I too am grateful to my noble friend Lord Rooker for introducing this debate at a time when we are coming to understand that the timetable for dealing with carbon emissions is much shorter than our generation had hoped. The science underpinning our understanding of carbon emissions and the consequences for the planet is not in doubt. Like my noble friend, in preparation for the debate I read Mrs Thatcher’s speech to the 1989 United Nations conference. She was of course one of our very few Prime Ministers with a scientific background. She spoke then of the,
“vast … amount of carbon dioxide reaching the atmosphere”,
and the destruction at the same time,
“on a vast scale of tropical forests which are uniquely able to remove carbon dioxide from the air”.
It caused surprise at the time but everything she was concerned about in that speech has been borne out by accurate measurement and the evidence of our own eyes.
It is also now clear that we are not moving fast enough to check the growth of carbon gas emissions and that our faith in our ability to find solutions quickly is misplaced. It was nearly 20 years after that speech that a Labour Government were able to bring forward the Climate Change Act 2008, which provided a target of reducing emissions by at least 80% below the 1990 figures by 2050. That target now looks much too leisurely, and the IPCC report of 2018, commissioned by the 195 signatories to the Paris climate agreement, tells us that we simply do not have until 2050.
Despite much good work by the Committee on Climate Change and much effort to reduce emissions from transport and power generation, not enough has happened. There have been welcome efforts to reduce demand for water and heating, but the hoped-for technological solutions to avert or swiftly mitigate the increase in emissions have not been successful. Nuclear power generation has brought with it unsolved problems of disposal of nuclear waste. Wind and hydrogeneration are making a useful contribution, but neither can be rapidly accelerated, and wave power is not proven. Neither have technological efforts to mitigate emissions been successful. There is at the moment no effective method of carbon-emission storage. The proposed investment of £1 billion in 2015 in finding a solution was cancelled a year after it was proposed.
One approach has, however, been a success, and ironically does not depend on technological innovation. Nearly 30 years ago, the Prime Minister spoke of using tropical forests as carbon sinks to mitigate the growth of emissions. In the intervening years, we have realised that we can enlist nature, both as a global community and, significantly, within our own borders. I speak with the benefit of being briefed by my daughter, who works for the Cambridge Conservation Initiative. The combined expertise at CCI, a collaboration of conservation academics and biodiversity organisations, continues to prove that the restoration and recovery of nature—forests, yes, but also peatlands, wetlands, coastal systems and uplands—creates effective carbon sinks, as well as contributing amenities for us all.
One of the most measurable projects recently undertaken is the Great Fen, a large area of the Fens in Cambridgeshire, which used to be increasingly exhausted low-productivity farming land, but has now been rewatered. The process just involved turning off the pumps that have kept that land as farmland since the Dutch engineers installed them in the 17th and 18th centuries. A lot of careful water engineering created the Great Fen. This is now both a lovely park, which provides a wild place to visit for the growing populations of Peterborough and Cambridge, and, critically, a substantial carbon sink. My noble friend Lady Young, alas, is not here today, but she chaired the organisation that brought this about, and I wish she were here.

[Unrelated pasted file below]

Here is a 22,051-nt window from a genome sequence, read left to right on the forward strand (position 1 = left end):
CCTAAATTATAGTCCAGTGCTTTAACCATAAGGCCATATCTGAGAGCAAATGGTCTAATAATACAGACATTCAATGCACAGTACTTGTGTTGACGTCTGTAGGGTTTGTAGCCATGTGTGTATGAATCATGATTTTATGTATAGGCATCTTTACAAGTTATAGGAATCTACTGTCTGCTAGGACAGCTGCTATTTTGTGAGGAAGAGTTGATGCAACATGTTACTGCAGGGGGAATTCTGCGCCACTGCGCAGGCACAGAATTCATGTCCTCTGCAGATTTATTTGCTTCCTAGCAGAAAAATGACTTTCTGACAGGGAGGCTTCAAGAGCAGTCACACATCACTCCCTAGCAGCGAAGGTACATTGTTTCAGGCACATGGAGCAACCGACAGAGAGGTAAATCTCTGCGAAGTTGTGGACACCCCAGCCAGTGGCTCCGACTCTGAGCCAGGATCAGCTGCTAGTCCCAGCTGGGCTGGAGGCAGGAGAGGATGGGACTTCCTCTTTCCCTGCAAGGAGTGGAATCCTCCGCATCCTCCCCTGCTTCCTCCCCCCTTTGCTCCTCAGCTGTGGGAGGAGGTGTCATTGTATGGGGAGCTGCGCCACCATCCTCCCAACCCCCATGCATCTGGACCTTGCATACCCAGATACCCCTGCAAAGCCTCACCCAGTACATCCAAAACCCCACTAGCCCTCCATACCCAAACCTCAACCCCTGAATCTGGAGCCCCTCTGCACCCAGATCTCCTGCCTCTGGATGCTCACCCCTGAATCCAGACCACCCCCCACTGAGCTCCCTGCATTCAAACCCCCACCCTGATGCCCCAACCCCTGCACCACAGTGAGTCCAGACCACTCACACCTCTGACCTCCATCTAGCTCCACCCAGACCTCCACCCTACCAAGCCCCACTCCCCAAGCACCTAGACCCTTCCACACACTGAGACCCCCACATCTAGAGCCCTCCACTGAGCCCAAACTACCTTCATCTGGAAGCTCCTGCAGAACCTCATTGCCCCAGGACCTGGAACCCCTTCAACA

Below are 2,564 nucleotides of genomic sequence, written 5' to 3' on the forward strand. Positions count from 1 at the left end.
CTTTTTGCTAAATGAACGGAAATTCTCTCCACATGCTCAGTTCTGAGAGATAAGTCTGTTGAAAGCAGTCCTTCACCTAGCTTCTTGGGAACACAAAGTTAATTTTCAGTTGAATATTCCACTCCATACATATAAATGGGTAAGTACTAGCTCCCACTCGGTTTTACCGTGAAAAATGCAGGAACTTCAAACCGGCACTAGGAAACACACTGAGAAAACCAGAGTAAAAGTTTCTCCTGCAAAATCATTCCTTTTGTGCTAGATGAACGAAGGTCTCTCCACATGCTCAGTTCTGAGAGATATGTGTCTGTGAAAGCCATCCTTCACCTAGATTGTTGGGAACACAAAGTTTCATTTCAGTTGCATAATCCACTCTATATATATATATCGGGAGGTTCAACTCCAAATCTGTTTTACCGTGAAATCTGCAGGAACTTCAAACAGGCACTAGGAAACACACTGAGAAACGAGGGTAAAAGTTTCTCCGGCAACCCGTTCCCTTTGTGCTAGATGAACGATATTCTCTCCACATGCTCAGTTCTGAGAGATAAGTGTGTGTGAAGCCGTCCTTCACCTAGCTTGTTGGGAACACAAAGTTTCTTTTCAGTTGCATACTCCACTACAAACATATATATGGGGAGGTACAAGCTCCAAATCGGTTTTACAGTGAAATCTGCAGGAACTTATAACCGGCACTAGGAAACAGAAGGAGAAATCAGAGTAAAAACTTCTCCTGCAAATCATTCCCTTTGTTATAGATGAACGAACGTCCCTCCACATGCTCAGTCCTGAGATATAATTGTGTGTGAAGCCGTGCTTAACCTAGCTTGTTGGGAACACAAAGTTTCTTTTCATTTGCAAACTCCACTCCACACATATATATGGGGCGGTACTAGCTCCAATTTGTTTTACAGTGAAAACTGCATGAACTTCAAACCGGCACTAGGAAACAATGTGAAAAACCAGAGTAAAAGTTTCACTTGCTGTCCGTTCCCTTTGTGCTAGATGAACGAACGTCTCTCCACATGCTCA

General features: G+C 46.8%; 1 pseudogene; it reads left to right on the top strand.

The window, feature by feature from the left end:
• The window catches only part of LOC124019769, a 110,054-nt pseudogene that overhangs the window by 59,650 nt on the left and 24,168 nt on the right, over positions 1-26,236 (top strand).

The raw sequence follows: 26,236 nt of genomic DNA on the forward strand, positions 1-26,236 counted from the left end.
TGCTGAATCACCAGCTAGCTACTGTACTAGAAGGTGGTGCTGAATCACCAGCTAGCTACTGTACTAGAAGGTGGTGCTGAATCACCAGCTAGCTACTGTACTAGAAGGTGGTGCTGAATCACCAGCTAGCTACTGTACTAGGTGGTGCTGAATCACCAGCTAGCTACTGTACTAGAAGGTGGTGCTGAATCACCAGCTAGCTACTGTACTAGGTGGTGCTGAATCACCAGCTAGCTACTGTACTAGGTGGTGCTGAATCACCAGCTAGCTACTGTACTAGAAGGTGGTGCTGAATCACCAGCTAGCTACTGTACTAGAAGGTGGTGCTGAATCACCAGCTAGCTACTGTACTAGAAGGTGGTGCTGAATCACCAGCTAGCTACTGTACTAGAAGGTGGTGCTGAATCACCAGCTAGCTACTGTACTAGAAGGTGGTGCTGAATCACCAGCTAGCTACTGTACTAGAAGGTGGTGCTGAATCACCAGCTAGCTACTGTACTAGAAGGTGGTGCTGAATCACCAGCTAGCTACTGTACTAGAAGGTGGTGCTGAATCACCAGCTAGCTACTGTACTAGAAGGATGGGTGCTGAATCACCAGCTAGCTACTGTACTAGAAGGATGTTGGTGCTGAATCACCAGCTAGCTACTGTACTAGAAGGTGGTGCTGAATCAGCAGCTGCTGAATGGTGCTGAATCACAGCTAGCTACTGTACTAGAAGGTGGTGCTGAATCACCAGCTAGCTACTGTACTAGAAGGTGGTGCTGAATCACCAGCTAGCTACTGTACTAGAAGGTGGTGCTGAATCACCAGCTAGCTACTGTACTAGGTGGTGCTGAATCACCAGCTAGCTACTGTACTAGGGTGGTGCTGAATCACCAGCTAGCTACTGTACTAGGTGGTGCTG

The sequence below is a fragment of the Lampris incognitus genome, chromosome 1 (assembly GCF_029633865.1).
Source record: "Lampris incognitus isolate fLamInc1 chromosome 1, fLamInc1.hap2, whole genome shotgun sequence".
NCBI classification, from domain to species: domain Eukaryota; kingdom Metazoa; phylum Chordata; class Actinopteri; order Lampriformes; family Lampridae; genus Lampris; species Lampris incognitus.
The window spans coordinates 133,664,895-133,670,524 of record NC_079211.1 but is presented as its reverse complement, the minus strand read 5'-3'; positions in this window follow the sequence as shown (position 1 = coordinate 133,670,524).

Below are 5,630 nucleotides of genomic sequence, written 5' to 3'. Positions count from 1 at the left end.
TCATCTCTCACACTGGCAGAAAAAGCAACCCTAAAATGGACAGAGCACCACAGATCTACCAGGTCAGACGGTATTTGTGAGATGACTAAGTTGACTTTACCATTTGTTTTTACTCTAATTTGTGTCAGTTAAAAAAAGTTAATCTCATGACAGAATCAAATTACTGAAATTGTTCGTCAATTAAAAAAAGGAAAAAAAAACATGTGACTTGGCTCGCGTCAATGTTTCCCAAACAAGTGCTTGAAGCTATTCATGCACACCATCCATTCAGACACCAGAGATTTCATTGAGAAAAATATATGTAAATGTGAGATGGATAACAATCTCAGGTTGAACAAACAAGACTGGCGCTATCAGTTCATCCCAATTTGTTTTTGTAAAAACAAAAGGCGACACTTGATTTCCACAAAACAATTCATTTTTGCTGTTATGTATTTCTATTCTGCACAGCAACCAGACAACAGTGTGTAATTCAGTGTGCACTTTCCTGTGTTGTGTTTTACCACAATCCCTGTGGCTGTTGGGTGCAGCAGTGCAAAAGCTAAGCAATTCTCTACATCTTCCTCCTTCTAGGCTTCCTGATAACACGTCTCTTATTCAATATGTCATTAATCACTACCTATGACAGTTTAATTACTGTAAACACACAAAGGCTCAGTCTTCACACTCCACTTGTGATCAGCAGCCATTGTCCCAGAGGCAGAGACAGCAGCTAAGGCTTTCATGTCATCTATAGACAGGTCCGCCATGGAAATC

Several working projects are now managed by the Cambridge Conservation Initiative, including Summit to Sea in mid-Wales and the Cairngorms Connect project in Scotland. The primary focus of these projects is the restoration and recovery of critical ecosystems, but we can expect carbon sequestration, hydroecological changes including flood management, air quality changes and collateral community renewal as added value. Nature-based solutions, in short, are the low-hanging fruit in efforts to counter damaging carbon emissions and mitigate the effects we are already experiencing from climate change.
A report published in 2018 by the National Academy of Sciences concluded that it is possible, using natural solutions, to contribute 37% of the reduction in emissions necessary to keep the increase in global warming below 2% by 2030. It would not be difficult to expand this work; it can be done largely as a matter of water engineering. But the Great Fen was partly funded by philanthropy, and Summit to Sea and the Cairngorms projects are largely funded by private individuals and the Arcadia Fund set up by Lisbet Rausing and Peter Baldwin. However, enabling more developments of this sort to contribute to alleviating emissions cannot be achieved by even the most generous private philanthropy. Government money and the will to push through development will be needed to use to the full our natural assets of wetlands and land exhausted by intensive farming and deforestation. This is an area that cannot be left to the market.
Money for measurement and cost-benefit analysis of this area would also be well spent. Good work is happening in several places on researching the precise costs and measuring the benefits of this sort of expansion. Centralising this research could present the Government with a wide choice of projects, with the costs and benefits set out, so that decisions could be made and action taken quickly on which proposals to support. I hope that, in winding up the debate, the Minister will agree on the importance of developing projects that use nature and our land, and can be developed quickly.